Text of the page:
The vast majority of Kenya's farmers own only
about seven acres (three hectares) of land. On these small
farms most of what they produce is to meet their family's
needs. Some crops are grown for sale to raise money to buy
consumer items. Typically a farmer grows several different
crops together in the same field: a grain such as corn; a
legume such as beans; and perhaps a few trees producing coffee,
bananas, or mangoes. This allows the family to harvest a variety
of foods for a balanced diet. In order to increase production,
the government sponsors agricultural experiments and encourages
farmers to try different production methods. Some farmers
also keep a few animals such as cattle and goats, and many
raise poultry. Tea and coffee, raised for cash and export,
are two of Kenya's major sources of income.
The herders raise such animals as cattle, camels,
sheep, and goats. These produce milk and meat for the family
and some to be sold for cash. Herding families use the cash
to buy grains to supplement the meat and milk in their diet.
As the human population grows so have the number
of animals, and there is concern that they may be overgrazing
the land. In many parts of the country the government is promoting
better use and management of the grazing land.
The other major earner of foreign exchange, the tourist industry,
does not bring income to as many people as coffee or tea sales.
Tourist facilities are concentrated in Nairobi, along the
coast, and in the national parks. The industry is largely
owned by foreign companies, however, and relatively few Kenyans
benefit from it.
Tourists visit Kenya for a number of reasons.
Its beaches are beautiful and uncrowded, and hotels are of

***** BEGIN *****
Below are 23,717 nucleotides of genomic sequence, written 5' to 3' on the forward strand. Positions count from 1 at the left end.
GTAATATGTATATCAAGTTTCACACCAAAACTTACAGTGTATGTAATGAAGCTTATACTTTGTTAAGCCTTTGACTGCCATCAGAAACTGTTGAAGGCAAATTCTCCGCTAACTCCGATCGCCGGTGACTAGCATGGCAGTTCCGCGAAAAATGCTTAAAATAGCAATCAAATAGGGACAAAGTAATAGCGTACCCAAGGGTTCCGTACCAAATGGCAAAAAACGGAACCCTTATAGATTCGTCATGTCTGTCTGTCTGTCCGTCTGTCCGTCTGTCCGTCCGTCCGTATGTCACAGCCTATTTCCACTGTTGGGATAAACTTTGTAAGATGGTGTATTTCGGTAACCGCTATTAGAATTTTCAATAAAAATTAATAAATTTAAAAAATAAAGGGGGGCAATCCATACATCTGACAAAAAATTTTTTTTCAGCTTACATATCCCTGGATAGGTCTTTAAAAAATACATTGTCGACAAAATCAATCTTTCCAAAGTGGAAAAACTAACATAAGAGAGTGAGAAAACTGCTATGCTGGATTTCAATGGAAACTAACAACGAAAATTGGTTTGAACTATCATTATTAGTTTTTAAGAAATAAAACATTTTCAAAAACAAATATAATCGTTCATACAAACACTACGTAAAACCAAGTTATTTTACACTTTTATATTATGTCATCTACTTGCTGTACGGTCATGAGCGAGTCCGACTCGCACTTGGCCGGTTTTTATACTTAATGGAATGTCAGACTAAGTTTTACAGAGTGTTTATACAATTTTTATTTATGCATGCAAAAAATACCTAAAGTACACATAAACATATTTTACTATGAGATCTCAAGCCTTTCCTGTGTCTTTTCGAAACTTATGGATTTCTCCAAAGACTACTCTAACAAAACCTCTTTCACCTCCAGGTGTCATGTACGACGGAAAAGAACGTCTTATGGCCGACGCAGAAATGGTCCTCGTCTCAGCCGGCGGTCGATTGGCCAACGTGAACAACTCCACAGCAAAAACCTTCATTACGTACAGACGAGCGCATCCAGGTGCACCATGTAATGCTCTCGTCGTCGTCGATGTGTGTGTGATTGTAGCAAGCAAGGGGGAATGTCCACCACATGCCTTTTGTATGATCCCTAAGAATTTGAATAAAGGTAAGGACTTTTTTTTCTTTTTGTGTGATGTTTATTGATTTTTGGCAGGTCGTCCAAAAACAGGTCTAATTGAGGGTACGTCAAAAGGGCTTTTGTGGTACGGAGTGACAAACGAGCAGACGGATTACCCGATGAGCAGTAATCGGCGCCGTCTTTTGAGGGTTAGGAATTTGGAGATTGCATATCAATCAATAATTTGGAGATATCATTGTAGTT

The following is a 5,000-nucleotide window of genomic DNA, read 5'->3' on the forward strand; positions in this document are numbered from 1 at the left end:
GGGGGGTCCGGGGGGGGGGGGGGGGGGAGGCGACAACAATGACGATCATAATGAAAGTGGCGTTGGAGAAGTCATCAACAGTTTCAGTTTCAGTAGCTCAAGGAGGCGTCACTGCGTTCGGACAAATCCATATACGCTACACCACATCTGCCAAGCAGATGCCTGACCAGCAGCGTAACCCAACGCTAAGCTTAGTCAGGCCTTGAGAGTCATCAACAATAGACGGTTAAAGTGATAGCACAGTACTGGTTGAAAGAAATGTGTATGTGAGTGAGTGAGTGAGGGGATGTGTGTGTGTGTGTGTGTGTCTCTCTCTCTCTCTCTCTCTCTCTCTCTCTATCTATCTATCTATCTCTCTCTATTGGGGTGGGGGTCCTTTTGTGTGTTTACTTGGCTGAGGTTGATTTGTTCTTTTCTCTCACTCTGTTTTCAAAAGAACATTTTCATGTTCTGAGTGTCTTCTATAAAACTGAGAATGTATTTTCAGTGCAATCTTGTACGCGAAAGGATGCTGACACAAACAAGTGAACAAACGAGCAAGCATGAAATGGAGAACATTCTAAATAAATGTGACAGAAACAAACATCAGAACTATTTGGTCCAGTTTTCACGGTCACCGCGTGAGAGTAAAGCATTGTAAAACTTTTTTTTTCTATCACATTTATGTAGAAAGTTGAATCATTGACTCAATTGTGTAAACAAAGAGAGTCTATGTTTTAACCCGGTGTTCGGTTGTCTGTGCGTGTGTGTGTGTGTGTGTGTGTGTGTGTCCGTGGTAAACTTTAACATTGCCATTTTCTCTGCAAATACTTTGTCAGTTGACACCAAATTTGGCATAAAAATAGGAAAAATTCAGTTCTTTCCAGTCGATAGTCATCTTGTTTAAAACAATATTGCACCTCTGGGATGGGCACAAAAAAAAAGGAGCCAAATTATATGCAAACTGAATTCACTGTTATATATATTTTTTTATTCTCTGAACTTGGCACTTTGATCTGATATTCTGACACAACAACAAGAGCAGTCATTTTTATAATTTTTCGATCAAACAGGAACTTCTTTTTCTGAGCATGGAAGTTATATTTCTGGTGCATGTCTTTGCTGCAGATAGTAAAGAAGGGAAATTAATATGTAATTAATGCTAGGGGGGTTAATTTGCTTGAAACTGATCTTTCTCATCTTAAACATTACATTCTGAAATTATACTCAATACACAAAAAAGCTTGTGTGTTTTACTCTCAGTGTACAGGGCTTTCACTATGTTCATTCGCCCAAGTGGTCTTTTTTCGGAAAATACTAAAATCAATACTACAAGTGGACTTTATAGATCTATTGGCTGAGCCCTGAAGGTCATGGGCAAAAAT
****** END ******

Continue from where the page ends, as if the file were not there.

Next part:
high quality and serve good food. Kenya has one of the world's
largest wildlife populations, and a wide variety of animals
can be seen in national parks. There, excellent hotels with
special viewing facilities have been built for tourists. The
parks protect the wildlife, but some species, such as the
rhinoceros and elephant, are still hunted by poachers for
their horns and tusks. Nairobi also attracts tourists, and
it has become a site for international conferences.
CITIES AND INDUSTRY
The cities of Kenya have been growing partly because of
emigration from the countryside. Most salaried jobs in the
cities are in the government bureaucracy, in industry, and
in occupations such as sales and domestic services.
Kenya's industries include food processing,
brewing, clothing and textiles, transport equipment, and refined
petroleum and petrochemicals. The majority of companies are
located in or near Nairobi, but the government is encouraging
new firms to locate in other towns so that more of the country
can benefit from industry. Nairobi, the capital city of Kenya,
is located on the railway line at the junction between the
lowlands and the highlands. More than 60 percent of Kenya's
salaried workers live in the city, which dominates the nation's
economy. It is an important commercial center and many foreign
firms base their east African operations there. Most government
employees also work in Nairobi.
The Kenyan economy is supported by one of the
best transportation systems in Africa. The railway links the
main towns and paved roads reach all but the most inaccessible
towns. The main roads to Tanzania and Uganda are paved and
the one to Ethiopia is almost completely paved. Nairobi's
modernized airport is one of Africa's busiest. Flights connect
the city to other African cities, and to Europe, the United
States, and Asia.
Education has been strongly supported by the
government and nearly all children go to primary school, which
is free. The adult literacy rate increased from 20 percent
in 1960 to 69 percent in 1990. After primary school the educational
system becomes highly competitive and few of those who go
on to secondary school gain admittance to the University of
Nairobi or any of the country's smaller colleges.